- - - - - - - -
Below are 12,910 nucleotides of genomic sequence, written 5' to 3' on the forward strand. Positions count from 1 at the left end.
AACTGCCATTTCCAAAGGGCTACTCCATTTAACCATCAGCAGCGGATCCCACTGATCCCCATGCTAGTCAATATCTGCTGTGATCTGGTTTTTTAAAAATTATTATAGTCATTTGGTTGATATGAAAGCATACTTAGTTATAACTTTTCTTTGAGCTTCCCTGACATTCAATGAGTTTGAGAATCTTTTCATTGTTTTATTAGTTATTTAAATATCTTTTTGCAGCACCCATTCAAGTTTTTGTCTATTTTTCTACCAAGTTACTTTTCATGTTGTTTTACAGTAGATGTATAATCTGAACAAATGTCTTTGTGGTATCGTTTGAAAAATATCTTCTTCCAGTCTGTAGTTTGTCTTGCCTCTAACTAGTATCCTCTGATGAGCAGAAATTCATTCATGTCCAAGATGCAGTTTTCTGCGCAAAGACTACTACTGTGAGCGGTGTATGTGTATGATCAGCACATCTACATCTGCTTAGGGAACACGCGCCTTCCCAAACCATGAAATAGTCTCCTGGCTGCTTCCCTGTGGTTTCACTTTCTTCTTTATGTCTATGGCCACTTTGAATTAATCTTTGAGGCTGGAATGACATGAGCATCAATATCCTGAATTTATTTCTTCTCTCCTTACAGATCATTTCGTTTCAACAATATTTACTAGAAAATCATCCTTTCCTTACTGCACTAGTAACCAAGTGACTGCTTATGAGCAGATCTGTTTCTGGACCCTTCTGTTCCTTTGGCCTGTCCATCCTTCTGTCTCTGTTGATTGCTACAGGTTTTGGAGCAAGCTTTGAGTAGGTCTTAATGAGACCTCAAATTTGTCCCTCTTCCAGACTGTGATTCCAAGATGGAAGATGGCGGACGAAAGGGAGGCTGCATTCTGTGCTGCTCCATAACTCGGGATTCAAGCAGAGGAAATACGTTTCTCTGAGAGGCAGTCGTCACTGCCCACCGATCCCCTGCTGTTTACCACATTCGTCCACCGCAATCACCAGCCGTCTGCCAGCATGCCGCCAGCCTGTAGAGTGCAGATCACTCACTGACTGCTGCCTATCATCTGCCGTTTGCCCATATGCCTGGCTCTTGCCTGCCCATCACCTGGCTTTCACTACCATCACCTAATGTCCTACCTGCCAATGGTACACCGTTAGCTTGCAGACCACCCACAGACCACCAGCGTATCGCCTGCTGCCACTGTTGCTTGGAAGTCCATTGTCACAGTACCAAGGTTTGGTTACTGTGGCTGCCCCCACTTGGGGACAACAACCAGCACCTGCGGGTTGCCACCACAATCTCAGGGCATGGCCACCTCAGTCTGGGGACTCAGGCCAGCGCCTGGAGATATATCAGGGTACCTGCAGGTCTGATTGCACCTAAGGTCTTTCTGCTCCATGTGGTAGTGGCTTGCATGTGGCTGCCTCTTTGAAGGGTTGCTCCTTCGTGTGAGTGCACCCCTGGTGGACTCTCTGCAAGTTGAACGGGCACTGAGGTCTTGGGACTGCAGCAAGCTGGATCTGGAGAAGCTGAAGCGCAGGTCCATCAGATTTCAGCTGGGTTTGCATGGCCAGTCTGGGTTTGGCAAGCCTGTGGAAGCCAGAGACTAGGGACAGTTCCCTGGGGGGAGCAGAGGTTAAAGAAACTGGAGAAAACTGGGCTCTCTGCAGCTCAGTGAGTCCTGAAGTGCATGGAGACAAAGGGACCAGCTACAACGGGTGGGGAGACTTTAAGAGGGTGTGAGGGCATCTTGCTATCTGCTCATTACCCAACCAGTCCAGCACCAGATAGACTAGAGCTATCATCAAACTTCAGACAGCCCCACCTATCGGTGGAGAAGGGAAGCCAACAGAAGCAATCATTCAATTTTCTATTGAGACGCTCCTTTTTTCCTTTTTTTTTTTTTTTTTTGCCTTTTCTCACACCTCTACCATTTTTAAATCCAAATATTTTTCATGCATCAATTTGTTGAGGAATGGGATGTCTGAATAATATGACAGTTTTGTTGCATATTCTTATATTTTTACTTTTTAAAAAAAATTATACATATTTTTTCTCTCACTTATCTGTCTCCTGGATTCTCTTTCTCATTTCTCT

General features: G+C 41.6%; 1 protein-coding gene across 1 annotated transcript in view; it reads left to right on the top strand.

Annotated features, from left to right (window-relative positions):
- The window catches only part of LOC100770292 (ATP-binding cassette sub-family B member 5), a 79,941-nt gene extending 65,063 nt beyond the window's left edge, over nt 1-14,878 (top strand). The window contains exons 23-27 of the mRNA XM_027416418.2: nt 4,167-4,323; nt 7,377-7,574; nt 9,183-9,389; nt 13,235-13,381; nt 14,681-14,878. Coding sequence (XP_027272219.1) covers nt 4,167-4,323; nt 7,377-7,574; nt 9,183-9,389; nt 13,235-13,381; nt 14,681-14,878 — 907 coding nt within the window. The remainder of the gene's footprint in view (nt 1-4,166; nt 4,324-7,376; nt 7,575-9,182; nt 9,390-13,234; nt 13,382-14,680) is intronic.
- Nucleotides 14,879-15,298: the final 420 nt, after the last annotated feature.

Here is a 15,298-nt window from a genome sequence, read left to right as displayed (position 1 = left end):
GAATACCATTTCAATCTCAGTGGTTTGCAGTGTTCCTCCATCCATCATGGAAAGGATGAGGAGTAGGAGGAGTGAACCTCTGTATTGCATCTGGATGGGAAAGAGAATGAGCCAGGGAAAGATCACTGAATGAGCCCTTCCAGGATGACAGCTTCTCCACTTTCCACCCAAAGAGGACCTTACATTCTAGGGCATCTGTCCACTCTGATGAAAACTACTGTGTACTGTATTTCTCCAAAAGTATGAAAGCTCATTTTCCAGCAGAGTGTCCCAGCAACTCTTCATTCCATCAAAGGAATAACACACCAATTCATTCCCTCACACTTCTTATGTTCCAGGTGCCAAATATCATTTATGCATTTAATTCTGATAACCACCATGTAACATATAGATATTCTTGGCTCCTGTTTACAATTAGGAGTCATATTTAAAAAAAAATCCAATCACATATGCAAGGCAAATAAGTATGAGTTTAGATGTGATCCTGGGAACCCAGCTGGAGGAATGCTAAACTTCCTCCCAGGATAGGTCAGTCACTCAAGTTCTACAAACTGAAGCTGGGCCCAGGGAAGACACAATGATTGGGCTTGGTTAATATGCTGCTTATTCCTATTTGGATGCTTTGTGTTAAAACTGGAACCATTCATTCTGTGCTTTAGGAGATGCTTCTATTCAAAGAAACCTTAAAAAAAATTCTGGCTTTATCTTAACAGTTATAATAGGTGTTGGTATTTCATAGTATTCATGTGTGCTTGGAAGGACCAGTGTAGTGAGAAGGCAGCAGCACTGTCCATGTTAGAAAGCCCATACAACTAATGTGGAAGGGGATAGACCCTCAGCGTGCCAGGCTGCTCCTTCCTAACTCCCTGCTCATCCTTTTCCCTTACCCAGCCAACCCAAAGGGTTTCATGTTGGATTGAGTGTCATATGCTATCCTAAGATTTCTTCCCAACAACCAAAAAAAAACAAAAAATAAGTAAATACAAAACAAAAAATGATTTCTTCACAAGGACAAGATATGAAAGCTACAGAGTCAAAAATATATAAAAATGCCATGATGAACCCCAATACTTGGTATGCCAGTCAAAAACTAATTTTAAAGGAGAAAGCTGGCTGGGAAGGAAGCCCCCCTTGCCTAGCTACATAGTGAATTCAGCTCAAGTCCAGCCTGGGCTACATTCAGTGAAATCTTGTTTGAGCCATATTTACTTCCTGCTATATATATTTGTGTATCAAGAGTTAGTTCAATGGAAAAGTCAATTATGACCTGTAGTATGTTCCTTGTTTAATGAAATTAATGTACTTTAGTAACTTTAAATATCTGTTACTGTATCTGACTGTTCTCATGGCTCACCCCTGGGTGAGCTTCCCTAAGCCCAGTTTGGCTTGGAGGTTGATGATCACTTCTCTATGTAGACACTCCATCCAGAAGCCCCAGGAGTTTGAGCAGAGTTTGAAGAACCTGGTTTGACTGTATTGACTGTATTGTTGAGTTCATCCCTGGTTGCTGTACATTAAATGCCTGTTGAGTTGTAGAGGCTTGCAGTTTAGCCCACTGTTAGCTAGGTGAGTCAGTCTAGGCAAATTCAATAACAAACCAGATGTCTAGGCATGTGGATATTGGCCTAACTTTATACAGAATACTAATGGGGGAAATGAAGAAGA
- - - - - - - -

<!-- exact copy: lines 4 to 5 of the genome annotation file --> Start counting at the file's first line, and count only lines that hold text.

Annotated features, from left to right (window-relative positions):
- The window catches only part of LOC100770292 (ATP-binding cassette sub-family B member 5), a 79,941-nt gene extending 65,063 nt beyond the window's left edge, over nt 1-14,878 (top strand). The window contains exons 23-27 of the mRNA XM_027416418.2: nt 4,167-4,323; nt 7,377-7,574; nt 9,183-9,389; nt 13,235-13,381; nt 14,681-14,878. Coding sequence (XP_027272219.1) covers nt 4,167-4,323; nt 7,377-7,574; nt 9,183-9,389; nt 13,235-13,381; nt 14,681-14,878 — 907 coding nt within the window. The remainder of the gene's footprint in view (nt 1-4,166; nt 4,324-7,376; nt 7,575-9,182; nt 9,390-13,234; nt 13,382-14,680) is intronic.